In weighing which of the competing positions is most worthy of belief, we find it significant that the bankruptcy trustee determined, after extensive investigation, that the note obligations were either nonexistent or unenforceable and decided not to take action against investors to collect them. The senior bankruptcy analyst assigned to both the Chapter 11 and Chapter 7 cases did not testify at the trial panel hearing, and the Bar did not offer any other expert testimony to the effect that MLP had owned the promissory notes and had a legal right to obtain payment of them. The trustee also had been unable to determine how to allocate the assets and income between the various Hoyt entities and, as a result, substantively consolidated them. Until that time, the investor partnerships had been operating as separate entities, and it is understandable that the investors would continue to make payments to the partnerships to care for their cattle even after MLP, a separate entity, was forced into bankruptcy. The investors may have thought of their monthly payments as “note payments,” but that does not prove for purposes of these proceedings that those payments were required or used for the purpose of reducing note obligations. In our view, the Bar did not prove by clear and convincing evidence that MLP owned the notes or had an enforceable right to the payments that the investors made after the bankruptcy was commenced. The Bar therefore did not prove that MLP's statements of assets or income were false.14
Perhaps just as importantly, we also conclude that the Bar did not prove that the accused filed MLP's bankruptcy schedules knowing that they were false. The Bar proved that MLP's report of 1996 negative gross income was technically false, but we credit the accused's assertion that, at the time when he filed MLP's schedules in July 1997, he had not reviewed them in sufficient detail to catch that error. Neither did the accused review those schedules in sufficient detail to consider whether they were false in reporting MLP's 1997 income and assets. At the time that the accused filed the schedules, he considered his role to be a very limited one, and he testified at the trial panel hearing that, as a result, he did not give the schedules more than a cursory examination.
This case is distinguishable from Fitzhenry, in which this court concluded that, despite his protestations to the contrary, the accused lawyer in that case knew that the contents of a letter that he signed were false. The accused lawyer in that case had participated in the negotiations underlying the representations in the letter. And, the letter began with a statement that the accused lawyer's signature was intended to confirm the representations contained in the letter and the lawyer admitted that he had read the letter in its entirety with an eye toward confirming the truth of the legal matters it contained. The particular representation at issue was conspicuously listed, and in the court's view, it was legal in nature. 343 Or. at 105-06, 162 P.3d 260. In contrast, here, the accused was not a participant in the Hoyt operations. The accused explained that he did not sign the documents that he had filed or review them to determine their truth. The accused may have had an obligation to his client or to the court to conduct a more thorough review of the documents than he did, but a breach of that duty is not the issue before us.15 The Bar did not prove, as required by DR 1-102(A)(3), that, in filing MLP's schedules, the accused acted knowing that his conduct was culpable.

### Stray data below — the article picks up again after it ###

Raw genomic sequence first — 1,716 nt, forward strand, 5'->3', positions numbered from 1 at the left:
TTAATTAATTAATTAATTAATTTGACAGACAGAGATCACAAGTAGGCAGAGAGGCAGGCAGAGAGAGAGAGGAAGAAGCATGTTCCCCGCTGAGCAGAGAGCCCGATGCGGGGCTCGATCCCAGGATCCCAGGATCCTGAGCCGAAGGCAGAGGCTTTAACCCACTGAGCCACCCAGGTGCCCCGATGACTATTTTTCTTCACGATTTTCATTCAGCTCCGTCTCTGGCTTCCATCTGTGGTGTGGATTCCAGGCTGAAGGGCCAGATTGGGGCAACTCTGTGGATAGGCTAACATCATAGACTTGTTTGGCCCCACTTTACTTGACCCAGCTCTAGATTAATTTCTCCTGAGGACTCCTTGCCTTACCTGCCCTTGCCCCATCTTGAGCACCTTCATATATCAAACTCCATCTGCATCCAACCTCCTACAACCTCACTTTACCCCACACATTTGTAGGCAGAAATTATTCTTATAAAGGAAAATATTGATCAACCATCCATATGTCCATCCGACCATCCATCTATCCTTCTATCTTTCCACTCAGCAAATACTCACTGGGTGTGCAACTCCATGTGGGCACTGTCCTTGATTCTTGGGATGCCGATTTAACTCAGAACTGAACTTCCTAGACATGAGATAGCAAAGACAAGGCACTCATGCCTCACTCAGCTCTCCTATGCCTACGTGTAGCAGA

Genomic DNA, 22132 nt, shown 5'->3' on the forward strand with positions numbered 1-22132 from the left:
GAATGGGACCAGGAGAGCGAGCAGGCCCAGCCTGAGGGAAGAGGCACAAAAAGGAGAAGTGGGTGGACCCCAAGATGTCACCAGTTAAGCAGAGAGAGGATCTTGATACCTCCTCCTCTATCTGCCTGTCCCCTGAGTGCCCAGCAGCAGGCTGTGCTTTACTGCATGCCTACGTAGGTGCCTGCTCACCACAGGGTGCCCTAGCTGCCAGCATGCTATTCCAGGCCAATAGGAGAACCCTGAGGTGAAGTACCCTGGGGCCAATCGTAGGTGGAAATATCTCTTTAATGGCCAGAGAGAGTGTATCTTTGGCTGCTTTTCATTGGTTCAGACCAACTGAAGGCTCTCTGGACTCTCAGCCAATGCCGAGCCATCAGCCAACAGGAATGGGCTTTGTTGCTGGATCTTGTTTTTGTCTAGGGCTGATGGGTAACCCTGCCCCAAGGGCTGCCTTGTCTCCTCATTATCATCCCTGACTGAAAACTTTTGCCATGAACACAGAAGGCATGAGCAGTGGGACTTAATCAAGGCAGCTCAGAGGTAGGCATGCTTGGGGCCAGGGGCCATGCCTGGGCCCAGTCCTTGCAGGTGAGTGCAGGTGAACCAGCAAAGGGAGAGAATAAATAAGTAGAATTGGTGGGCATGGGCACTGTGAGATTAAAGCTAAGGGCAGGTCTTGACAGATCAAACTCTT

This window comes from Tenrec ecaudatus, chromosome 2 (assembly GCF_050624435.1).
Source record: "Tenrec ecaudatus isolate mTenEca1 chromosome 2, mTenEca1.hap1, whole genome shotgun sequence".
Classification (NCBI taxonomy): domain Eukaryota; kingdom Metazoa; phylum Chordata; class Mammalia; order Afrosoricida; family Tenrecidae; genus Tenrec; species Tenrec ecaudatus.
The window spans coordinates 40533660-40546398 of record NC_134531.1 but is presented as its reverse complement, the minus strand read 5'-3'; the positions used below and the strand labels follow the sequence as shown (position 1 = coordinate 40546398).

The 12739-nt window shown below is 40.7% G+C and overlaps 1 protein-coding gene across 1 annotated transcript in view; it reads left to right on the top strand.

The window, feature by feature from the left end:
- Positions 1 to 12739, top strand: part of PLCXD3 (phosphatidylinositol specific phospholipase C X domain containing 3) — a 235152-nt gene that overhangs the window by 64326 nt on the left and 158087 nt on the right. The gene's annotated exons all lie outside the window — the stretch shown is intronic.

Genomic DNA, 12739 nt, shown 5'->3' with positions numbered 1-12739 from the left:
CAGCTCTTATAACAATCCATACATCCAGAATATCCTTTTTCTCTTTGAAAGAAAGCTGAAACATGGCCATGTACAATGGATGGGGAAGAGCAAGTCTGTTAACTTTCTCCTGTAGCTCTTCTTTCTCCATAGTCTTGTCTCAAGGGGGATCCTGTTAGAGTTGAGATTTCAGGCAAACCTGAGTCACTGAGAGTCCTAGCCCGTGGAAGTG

b. Telephone conversation with trustee and counsel for trustee
By November 5, 1997, when the accused and Jackson had a telephone meeting with Ostrovsky and Jensen, the Chapter 7 trustee and his assistant trustee, the accused had become well aware that MLP's schedules did not reveal the existence of the notes or the payments by investors. However, by then, the trustee also had learned from Hoyt himself that the notes existed, and he had written the accused and Jackson asking that they file amended schedules setting forth the existence of the notes and requesting information about transfers into or out of MLP during the preceding four years. On November 3, 1997, the accused had met with Hoyt and his lawyers to discuss the appropriate response to Jensen's request. The participants had confirmed that there were no documents transferring the notes from Hoyt & Sons to MLP and that MLP may not have paid any consideration for a transfer of the notes, and also had discussed whether the payments that the investors were making could qualify as partnership contributions for the purpose of maintaining their herds.